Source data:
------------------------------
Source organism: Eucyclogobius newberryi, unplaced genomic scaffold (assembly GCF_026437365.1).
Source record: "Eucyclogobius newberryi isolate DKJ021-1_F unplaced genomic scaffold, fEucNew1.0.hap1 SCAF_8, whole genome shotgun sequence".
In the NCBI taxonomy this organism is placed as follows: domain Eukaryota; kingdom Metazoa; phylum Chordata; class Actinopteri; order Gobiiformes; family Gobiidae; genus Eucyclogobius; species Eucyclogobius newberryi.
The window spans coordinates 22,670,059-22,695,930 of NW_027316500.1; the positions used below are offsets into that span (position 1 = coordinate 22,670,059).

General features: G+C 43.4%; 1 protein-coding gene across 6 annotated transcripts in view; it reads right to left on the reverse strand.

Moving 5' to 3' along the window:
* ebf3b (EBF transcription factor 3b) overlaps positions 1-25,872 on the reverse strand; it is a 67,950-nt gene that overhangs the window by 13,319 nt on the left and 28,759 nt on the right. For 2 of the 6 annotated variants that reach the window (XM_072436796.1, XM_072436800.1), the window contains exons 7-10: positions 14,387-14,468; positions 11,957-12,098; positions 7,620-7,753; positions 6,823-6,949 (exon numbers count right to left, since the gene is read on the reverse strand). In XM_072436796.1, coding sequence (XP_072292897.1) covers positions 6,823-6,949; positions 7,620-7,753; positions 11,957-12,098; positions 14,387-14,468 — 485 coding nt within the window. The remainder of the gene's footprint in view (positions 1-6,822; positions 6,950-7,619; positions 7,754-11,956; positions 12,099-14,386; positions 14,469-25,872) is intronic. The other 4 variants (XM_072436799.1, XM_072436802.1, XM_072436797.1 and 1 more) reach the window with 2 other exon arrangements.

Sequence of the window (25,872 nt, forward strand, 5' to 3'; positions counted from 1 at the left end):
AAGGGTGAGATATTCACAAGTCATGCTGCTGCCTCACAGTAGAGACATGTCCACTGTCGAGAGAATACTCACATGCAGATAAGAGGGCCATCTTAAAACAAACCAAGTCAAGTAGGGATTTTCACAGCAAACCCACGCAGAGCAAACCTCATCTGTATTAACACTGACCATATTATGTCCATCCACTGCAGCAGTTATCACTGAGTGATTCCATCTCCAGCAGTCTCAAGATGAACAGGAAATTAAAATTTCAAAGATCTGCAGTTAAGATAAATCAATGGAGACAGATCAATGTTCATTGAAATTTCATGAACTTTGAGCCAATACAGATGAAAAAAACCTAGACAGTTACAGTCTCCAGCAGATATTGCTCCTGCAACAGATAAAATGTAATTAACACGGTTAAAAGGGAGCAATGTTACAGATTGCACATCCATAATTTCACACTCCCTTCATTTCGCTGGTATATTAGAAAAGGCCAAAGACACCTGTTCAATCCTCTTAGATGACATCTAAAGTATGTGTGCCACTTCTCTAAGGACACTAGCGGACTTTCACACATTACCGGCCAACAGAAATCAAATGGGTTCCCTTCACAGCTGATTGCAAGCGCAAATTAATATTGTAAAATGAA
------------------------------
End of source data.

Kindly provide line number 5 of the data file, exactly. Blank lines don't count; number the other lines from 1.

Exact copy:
General features: G+C 43.4%; 1 protein-coding gene across 6 annotated transcripts in view; it reads right to left on the reverse strand.